There are many functions that can be used in Bash shell. Their definitions can be listed by set, but how to find in which files certain user defined functions are defined?


Turn on debugging. From the Bash manual:


If set at shell invocation, or in a shell startup file, arrange to execute the debugger profile before the shell starts, identical to the --debugger option. If set after invocation, behavior intended for use by debuggers is enabled:

  • The -F option to the declare builtin (see Bash Builtins) displays the source file name and line number corresponding to each function name supplied as an argument.


$ bash --debugger
$ declare -Ff quote
quote 143 /usr/share/bash-completion/bash_completion

And indeed:

$ nl -ba /usr/share/bash-completion/bash_completion | sed -n 143,150p
   143  quote()
   144  {
   145      local quoted=${1//\'/\'\\\'\'}
   146      printf "'%s'" "$quoted"
   147  }
   149  # @see _quote_readline_by_ref()
   150  quote_readline()
  • This is a great and simple solution. As for your example, it is not even needed to start a new shell: shopt -s extdebug; declare -Ff quote; shopt -u extdebug. – jarno May 26 at 13:36
  • 2
    @jarno ah, well, contrary to my name, I use zsh. That's why I started a new shell. :D – bashity mcbashface May 26 at 13:48
  • Is there a similar method to find alias declaration locations? – FedonKadifeli May 26 at 15:31
  • @fedon my convoluted and complicated approach below should work. – terdon May 26 at 15:58
  • You could make this a function like this: find_function()( shopt -s extdebug; declare -F "$@"; ). With the parens on the function body, it gets executed in a subshell and the change to shopts doesn't affect the caller. And the -f doesn't seem to be needed. – wjandrea May 27 at 18:16

This is actually more complicated than it appears at first. Which files are read by your shell depends on what type of shell you are currently running. Whether it is interactive or not, whether it is a login or a non-login shell and what combination of the above. To search through all the default files that can be read by the different shells, you can do (change $functionName to the actual name of the function you are looking for):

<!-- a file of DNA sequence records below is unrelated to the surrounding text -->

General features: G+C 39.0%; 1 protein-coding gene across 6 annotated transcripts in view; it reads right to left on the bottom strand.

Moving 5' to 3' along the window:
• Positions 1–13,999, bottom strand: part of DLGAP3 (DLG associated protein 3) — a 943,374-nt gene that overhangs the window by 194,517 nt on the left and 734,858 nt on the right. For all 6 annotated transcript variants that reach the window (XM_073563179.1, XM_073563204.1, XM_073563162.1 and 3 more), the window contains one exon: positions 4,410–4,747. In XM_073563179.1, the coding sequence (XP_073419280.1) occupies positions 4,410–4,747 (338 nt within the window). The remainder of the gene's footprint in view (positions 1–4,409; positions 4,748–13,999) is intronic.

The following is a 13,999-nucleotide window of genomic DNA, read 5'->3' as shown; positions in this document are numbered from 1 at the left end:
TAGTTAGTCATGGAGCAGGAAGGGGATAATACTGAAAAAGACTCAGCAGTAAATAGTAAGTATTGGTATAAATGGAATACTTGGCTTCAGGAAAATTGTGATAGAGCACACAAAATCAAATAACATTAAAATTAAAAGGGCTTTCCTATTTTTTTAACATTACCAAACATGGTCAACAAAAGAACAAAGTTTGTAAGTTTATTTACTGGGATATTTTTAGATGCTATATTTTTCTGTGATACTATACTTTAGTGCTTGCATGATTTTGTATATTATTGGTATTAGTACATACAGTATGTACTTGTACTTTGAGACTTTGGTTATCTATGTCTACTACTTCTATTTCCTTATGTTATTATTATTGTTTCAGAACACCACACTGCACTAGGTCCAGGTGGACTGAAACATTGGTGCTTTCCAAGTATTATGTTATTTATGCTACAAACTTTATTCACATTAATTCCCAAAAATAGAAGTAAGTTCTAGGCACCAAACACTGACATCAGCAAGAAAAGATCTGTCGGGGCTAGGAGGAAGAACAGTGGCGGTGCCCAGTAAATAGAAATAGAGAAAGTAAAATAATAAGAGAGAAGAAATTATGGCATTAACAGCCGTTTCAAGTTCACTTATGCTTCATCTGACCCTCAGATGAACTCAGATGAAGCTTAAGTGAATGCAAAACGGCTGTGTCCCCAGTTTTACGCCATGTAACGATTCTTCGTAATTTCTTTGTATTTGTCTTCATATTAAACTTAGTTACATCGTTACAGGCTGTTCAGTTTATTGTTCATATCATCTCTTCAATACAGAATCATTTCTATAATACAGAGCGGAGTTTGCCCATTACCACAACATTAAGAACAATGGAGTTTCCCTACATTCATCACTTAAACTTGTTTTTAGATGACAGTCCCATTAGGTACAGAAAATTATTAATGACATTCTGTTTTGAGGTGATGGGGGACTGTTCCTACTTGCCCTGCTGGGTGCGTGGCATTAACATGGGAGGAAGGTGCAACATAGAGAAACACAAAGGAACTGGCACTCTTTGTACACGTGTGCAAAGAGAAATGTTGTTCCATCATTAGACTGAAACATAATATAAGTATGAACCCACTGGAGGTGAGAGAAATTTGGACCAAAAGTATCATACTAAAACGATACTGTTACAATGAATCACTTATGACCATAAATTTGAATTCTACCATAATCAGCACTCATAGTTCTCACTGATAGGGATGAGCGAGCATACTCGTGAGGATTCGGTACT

grep "$functionName" ~/.bashrc ~/.profile ~/.bash_profile ~/.bash.login \
                     ~/.bash_aliases /etc/bash.bashrc /etc/profile \
                     /etc/profile.d/* /etc/environment 2> /dev/null

If that doesn't work, you may be calling a non-default file using . or its alias source. To find such cases, run:

grep -P '(^|\s)(\.|source)\s+' ~/.bashrc ~/.profile ~/.bash_profile \
                               ~/.bash.login ~/.bash_aliases /etc/bash.bashrc \
                               /etc/profile /etc/profile.d/* /etc/environment 2> /dev/null

That probably needs some explanation. The -P enables Perl Compatible Regular Expressions (PCRE) which let us use some fancier regex syntax. Specifically:

  • (^|\s): match either the beginning of a line (^) or whitespace (\s).
  • (\.|source)\s+ : match either a literal . character (\.) or the word source, but only if they are followed by one or more whitespace characters.

Here's what that gives me on my system:

$ grep -P '(^|\s)(\.|source)\s+' ~/.bashrc ~/.profile ~/.bash_profile \
>                                ~/.bash.login ~/.bash_aliases /etc/bash.bashrc \
>                                /etc/profile /etc/profile.d/* /etc/environment 2> /dev/null
/home/terdon/.bashrc:   . /etc/bashrc
/home/terdon/.bashrc:   . /etc/bash_completion
/home/terdon/.bashrc:. $HOME/scripts/git-prompt.sh
/home/terdon/.bashrc:#  echo -n "$n : "; grep "^CA"  $n |perl -e 'my ($a,$c)=0; while(<>){$c++;next if /cellular_component_unknown/; next if /biological_process/; $a++} print "$a Classes of $c annotated (" . $a*100/$c . ")\n"' 
/etc/bash.bashrc:[ -r /usr/share/bash-completion/bash_completion   ] && . /usr/share/bash-completion/bash_completion
/etc/profile:       test -r "$profile" && . "$profile"
/etc/profile:   . /etc/bash.bashrc
/etc/profile.d/locale.sh:    . "$XDG_CONFIG_HOME/locale.conf"